(Bloomberg) -- Hertz Corp. is tapping the asset-backed securities market this week with its first full-term rental-car securitization since November 2019, part of its emergence from Chapter 11 protection.
Proceeds from its inaugural post-bankruptcy ABS will be used to finance the purchase of new vehicles to be leased to Hertz under a so-called master lease agreement. It will also be used to refinance both its original pre-bankruptcy legacy fleet-financing facility, as well as a $4 billion interim facility established last November with Athene USA Corp., an affiliate of Apollo Capital Management Inc., as a stepping stone toward an ABS transaction.
The total $2.2 billion offering, composed of two bond series, is expected to meet strong demand from investors who have a renewed confidence in the rental-car sector as travel picks up post-pandemic.
“We’re past the recovery phase in the rental-car industry,” Scott Hofer, a senior ABS analyst at Loomis, Sayles & Company, said in an interview. “Used car prices are at an all-time high and some rental-car sponsors believe their fleets will reach pre-pandemic levels in just a few months. Moreover, the relatively wider spreads on this transaction compared to other rental-car ABS issuers will likely attract demand at these levels.”
“This is definitely a large transaction,” added John Kerschner, head of securitized products at Janus Henderson Investors. “But given the strong fundamentals in the rental-car business, I feel they will be able to get it done.”
The deal will likely satisfy yield-hungry investors, market observers say, as risk premiums at price talk are relatively wide compared to other recent rental-car ABS from issuers such as Avis Budget Group Inc. In fact, Avis landed one of its tightest rental-car ABS spread levels in 20 years on its last transaction in May, Loomis’ Hofer said.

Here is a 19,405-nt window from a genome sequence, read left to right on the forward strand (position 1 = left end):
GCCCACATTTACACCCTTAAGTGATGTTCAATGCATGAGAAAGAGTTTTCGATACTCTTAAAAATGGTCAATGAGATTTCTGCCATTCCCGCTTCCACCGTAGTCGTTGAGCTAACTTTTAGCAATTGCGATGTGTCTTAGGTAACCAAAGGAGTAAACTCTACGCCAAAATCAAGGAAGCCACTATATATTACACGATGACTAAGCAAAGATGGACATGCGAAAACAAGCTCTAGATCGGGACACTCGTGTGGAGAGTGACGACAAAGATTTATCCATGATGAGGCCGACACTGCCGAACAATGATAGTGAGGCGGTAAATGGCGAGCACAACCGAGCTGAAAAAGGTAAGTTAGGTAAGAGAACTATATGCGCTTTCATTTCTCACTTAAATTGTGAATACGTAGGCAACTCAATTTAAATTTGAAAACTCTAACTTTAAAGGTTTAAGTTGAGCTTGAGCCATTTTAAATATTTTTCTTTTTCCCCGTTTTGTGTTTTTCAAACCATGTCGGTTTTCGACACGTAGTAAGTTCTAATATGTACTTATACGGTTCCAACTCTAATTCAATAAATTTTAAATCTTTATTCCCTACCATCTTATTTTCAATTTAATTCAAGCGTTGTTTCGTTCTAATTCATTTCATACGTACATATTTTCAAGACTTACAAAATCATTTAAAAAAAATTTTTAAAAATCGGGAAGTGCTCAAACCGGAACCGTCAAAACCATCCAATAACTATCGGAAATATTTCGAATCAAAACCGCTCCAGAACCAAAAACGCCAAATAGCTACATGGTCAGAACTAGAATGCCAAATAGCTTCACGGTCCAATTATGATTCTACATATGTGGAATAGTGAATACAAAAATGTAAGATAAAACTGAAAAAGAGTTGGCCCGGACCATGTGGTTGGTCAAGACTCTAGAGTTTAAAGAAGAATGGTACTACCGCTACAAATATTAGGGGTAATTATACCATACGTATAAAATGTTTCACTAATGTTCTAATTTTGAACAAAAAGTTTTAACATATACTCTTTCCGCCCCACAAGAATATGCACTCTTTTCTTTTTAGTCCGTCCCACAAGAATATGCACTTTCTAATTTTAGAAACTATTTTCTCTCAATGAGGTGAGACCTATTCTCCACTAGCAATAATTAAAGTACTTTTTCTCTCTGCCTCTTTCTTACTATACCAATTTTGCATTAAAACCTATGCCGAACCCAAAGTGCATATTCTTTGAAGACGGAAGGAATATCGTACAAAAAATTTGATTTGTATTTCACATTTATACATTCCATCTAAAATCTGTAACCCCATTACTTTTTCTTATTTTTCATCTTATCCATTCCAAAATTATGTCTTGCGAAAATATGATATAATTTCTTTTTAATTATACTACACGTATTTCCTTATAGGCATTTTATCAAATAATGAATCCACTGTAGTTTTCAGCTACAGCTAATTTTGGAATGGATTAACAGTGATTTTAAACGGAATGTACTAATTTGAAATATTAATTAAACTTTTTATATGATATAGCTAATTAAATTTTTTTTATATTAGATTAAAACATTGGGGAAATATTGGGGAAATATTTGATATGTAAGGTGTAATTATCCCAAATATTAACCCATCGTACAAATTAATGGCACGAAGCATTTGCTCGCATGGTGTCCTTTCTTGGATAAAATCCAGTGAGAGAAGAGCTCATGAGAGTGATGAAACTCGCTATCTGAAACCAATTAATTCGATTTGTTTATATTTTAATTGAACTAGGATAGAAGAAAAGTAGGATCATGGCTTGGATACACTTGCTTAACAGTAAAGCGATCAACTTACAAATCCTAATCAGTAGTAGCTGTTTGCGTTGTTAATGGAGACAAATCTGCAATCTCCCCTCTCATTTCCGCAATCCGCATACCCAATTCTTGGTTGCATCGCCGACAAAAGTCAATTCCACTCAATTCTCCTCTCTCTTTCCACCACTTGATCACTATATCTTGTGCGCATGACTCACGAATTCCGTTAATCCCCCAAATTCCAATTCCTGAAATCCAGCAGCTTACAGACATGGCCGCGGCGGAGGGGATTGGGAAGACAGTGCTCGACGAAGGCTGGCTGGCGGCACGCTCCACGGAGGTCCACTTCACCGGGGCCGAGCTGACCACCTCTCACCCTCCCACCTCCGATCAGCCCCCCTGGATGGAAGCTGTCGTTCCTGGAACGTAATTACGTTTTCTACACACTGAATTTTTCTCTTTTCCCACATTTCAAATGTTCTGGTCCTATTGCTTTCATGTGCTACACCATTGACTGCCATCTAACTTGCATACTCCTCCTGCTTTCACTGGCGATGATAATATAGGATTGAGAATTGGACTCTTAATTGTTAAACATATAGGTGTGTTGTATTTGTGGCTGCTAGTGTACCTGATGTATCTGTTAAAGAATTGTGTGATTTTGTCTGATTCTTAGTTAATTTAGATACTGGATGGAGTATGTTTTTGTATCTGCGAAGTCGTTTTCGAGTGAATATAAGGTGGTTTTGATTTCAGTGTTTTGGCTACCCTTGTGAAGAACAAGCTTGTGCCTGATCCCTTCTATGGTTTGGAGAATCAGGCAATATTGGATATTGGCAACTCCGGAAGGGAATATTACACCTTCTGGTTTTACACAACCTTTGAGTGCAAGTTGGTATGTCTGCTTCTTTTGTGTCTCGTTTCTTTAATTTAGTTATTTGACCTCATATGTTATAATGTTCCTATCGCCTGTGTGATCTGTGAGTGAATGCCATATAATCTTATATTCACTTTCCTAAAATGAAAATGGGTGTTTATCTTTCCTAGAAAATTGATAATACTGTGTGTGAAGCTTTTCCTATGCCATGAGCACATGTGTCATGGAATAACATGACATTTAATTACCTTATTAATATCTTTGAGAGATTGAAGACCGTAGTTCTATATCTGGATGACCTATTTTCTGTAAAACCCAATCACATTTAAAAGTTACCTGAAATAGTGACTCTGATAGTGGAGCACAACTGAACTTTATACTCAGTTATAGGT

“With spread levels being compressed across almost all ABS sectors, this deal should get interest as it’s a real opportunity to pick up yield,” said Matthew Corn, an ABS trader at Breckinridge Capital Advisors.
For example, it’s very rare for a senior AAA tranche in an ABS to have triple-digit spreads, “particularly for a repeat issuer with years of performance history,” said Loomis Sayles’ Hofer, who saw initial price talk.
“There is a dearth of paper out there, especially with AAA tranches north of 100 basis points over benchmarks and BBBs north of 200 basis points,” said Janus Henderson’s Kerschner. “I think that gives them a fighting chance of getting it done.”
Hertz is selling the bonds as it prepares to exit court protection at the end of June. The car renter won approval of a plan this month that will hand ownership to Knighthead Capital Management and Certares Management, pay off creditors in full and offer money to existing shareholders.
The rapid return of leisure travel in the U.S. sparked a fierce bidding war to buy the company out of bankruptcy, and Hertz and its rivals have struggled to keep enough cars for customers.
Another encouraging sign is that the new Hertz ABS structure addresses investors’ concerns regarding the prior financing facility, namely the indivisibility of the so-called master lease, Loomis’ Hofer said.
During last year’s bankruptcy proceedings, Hertz attempted to cherry pick which cars they wanted to pay for, Hofer said. Hertz wanted a judge to allow it to convert the master lease into 494,000 separate agreements so it can reject the terms on 144,000 vehicles.
“Although they ultimately came to an agreement with noteholders that resulted in a reduced lease payment schedule and an agreement to sell cars out of the fleet to pay off debt, some could argue that Hertz exploited a weakness in the documentation that hadn’t been addressed,” Hofer said.
Hertz didn’t return a voicemail and an email seeking comment.
The new structure, assuring the indivisibility of the master lease, gives investors added comfort on this issue, Hofer added, and will be another factor attracting ABS buyers to the offering.
The ABS transaction is being joint-led by Deutsche Bank, Barclays, BNP Paribas, and RBC.
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